to visit Chinatown early in the morning. You will see the (superstitious) Chinese people
appear at the Guan Di temple to put the gods/spirits in a good mood. In this same area
there are more temples including a few beautiful Indian temples. The Chinese Thean Hou
Temple in the Taman Seputeh area is a beautiful temple as well. You can easily combine a
visit to this huge temple with a visit to the Royal Palace (which is 5 minutes apart by car).
36)
A day trip to Malacca is a beautiful highlight of your trip through Malaysia. Malacca is
a World Heritage Site because of its many marvelous historic highlights. It is lovely to
shuffle along the night market in Jonker Street. Eating is a central feature in Malacca.
There are many delicious dishes. Sate Celup, a variation of cheese fondue, is highly
recommended. Other famous dishes are Pork Sate, Chicken Rice Balls and Cendol Gula
Melaka.
37)
Every year Malaysia has several celebrations. There are numerous public holidays
and everybody is free on such a day. In many cases those celebrations are only applicable
to one group of people in Malaysia, though the other groups also enjoy a free day.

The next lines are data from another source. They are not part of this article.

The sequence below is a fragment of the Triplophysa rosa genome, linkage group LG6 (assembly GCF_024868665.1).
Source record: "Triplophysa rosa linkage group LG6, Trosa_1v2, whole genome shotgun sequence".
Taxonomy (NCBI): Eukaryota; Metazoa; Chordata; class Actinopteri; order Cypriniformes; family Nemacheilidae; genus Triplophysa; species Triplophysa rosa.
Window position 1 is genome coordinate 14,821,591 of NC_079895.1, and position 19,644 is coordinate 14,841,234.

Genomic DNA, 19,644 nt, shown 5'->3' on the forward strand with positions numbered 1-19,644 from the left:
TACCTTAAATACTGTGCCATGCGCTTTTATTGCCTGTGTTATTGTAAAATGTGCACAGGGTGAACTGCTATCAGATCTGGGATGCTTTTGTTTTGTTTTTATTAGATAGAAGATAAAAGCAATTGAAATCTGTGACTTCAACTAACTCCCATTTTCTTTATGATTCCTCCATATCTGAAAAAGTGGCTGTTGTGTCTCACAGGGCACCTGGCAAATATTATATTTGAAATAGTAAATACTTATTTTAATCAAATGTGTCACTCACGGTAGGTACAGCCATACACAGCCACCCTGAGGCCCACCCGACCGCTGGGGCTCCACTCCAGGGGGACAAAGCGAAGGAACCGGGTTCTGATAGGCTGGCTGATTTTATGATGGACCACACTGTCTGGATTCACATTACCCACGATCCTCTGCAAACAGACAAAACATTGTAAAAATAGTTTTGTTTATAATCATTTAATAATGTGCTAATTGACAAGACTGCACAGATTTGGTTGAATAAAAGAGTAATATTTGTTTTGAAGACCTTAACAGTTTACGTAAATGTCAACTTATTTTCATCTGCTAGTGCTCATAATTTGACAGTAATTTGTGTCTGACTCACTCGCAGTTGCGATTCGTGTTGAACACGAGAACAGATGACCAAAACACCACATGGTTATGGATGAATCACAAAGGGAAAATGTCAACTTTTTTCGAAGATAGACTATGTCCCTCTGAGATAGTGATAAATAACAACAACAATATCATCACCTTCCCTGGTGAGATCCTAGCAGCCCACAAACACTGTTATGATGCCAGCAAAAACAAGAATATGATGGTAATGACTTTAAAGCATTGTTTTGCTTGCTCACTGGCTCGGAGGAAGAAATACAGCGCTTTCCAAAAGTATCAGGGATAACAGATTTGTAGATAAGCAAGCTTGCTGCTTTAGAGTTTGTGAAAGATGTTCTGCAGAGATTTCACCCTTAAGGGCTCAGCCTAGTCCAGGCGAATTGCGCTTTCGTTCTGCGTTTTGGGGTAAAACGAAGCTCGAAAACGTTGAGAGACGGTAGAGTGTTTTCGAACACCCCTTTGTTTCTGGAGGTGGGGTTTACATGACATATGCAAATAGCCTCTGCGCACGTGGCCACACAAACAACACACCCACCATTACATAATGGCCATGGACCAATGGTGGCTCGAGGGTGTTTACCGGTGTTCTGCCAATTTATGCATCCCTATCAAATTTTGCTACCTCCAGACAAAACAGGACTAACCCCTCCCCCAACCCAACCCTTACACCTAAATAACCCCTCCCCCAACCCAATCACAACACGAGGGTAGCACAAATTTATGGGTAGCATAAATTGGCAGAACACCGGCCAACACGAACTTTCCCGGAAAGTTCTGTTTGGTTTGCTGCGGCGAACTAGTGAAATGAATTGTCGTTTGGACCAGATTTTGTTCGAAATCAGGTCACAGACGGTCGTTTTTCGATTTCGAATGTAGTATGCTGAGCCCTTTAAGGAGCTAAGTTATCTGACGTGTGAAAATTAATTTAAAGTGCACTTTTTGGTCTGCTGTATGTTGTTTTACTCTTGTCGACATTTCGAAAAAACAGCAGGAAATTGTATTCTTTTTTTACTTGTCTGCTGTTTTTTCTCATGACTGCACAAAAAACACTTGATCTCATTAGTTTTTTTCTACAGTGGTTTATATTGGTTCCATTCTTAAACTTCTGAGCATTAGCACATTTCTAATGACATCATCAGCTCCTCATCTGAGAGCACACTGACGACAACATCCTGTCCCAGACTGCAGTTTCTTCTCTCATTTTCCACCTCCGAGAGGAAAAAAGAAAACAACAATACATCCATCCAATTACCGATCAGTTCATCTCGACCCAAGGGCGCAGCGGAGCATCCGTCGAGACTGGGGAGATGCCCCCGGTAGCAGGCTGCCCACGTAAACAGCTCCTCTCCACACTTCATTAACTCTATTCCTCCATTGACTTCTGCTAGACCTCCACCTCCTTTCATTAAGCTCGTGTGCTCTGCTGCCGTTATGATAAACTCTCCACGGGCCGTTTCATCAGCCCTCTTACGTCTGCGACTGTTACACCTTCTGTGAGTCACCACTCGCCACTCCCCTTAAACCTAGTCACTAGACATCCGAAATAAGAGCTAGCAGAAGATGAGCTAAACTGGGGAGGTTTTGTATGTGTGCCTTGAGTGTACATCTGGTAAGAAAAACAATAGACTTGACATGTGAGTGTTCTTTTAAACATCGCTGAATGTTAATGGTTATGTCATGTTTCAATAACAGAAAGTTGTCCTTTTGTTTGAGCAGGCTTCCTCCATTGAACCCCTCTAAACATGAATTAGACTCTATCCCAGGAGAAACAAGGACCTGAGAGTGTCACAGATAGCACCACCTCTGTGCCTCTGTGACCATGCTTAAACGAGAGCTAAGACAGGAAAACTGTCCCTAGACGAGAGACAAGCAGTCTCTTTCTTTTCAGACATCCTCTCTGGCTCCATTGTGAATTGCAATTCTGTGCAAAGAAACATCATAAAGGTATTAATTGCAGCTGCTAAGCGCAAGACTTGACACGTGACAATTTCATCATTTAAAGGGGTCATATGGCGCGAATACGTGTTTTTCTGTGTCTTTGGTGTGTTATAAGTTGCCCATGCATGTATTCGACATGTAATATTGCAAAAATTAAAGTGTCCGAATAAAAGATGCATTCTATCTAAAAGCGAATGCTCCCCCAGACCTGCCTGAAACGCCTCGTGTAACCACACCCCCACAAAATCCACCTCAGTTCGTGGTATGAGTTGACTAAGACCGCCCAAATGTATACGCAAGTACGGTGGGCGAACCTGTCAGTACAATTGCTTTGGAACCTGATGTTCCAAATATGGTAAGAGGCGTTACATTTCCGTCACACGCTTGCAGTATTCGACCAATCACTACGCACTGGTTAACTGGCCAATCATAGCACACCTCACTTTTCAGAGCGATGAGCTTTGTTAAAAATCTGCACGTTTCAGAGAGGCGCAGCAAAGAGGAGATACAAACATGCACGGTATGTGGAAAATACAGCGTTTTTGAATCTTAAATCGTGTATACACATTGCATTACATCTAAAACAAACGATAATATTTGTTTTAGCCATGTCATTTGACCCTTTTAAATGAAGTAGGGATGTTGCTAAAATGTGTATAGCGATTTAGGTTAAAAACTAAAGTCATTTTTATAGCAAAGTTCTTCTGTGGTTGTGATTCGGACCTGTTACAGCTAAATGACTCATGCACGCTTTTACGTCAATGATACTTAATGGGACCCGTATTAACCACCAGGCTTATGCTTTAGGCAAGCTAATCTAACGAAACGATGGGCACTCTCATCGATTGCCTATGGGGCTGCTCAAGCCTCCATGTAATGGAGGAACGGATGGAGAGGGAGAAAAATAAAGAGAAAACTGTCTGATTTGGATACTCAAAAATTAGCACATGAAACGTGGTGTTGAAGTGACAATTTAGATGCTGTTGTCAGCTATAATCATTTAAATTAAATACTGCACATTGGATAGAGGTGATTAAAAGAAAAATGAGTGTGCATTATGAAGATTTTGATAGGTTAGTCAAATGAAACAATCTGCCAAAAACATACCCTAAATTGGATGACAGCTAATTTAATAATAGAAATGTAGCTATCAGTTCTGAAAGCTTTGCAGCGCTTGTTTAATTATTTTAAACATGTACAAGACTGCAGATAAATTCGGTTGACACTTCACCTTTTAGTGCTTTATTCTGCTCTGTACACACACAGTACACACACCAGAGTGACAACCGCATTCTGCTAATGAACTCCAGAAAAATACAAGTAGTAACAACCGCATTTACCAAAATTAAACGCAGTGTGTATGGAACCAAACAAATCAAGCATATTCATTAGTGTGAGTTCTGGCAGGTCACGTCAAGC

Unfortunately, it is not possible to pin down the exact dates of each celebration, because
many of those public holidays are determined based on the position of the moon. A few of
the famous and very beautiful festivals are: Chinese New Year, Vesak Day, Hungry Ghost
Festival, Hari Raya Aidilfitri, Deepavali, Thaipusam, Malaysia Day (16 September) and
Merdeka Day (Independence Day).
38)
Lake Kenyir is an amazingly beautiful lake at the eastern side of the Malaysian
peninsula. It is a one hour drive from Kuala Terengganu and 4.5 hours from Kuala
Lumpur. Kenyir used to be a jungle until it was filled with water (only 20 years ago) due
to the construction of dams in order to put a stop to the yearly floods. In a short space of
time, the entire area was transformed into an almost magical environment. Lake Kenyir
currently is a wonderful eco-destination, especially popular among nature enthusiasts.
Though chances are slim you will spot the bigger wild animals, it is still a fantastic place
to spot birds and smaller mammals. The area is also a premier angler destination within
Malaysia; there are house boats that you can stay on if you want to do some real fishing.
There are several reasonably priced lodges around the lake, but can also opt for more
luxury at the Lake Kenyir Resort.
39)
There are two major sporting events, Formula 1 and MotoGP that take place at the
Sepang circuit. Both events are very famous globally. Ticket prices for the Sepang circuit
are very reasonable compared to the prices at the American and European circuits. The
Formula 1 race is driven every year on the first week of April. The MotoGP race takes